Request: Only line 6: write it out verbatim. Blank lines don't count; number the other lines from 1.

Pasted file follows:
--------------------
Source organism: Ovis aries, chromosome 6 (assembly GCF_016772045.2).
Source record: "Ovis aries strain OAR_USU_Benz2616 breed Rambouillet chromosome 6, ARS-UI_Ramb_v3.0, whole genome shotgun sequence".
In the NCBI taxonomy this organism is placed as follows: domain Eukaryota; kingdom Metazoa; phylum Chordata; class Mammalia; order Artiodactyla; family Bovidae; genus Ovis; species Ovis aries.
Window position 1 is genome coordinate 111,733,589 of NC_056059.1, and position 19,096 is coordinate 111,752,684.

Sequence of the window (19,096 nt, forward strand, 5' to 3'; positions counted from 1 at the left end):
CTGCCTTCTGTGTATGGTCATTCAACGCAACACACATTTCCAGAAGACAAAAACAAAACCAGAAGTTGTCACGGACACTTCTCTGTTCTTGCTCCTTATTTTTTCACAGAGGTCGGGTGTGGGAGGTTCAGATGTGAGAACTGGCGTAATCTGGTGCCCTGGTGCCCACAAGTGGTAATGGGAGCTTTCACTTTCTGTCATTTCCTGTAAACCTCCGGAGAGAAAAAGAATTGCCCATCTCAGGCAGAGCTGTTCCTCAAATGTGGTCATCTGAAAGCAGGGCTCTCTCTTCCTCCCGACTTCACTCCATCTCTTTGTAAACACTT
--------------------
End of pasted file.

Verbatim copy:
CTGCCTTCTGTGTATGGTCATTCAACGCAACACACATTTCCAGAAGACAAAAACAAAACCAGAAGTTGTCACGGACACTTCTCTGTTCTTGCTCCTTATTTTTTCACAGAGGTCGGGTGTGGGAGGTTCAGATGTGAGAACTGGCGTAATCTGGTGCCCTGGTGCCCACAAGTGGTAATGGGAGCTTTCACTTTCTGTCATTTCCTGTAAACCTCCGGAGAGAAAAAGAATTGCCCATCTCAGGCAGAGCTGTTCCTCAAATGTGGTCATCTGAAAGCAGGGCTCTCTCTTCCTCCCGACTTCACTCCATCTCTTTGTAAACACTT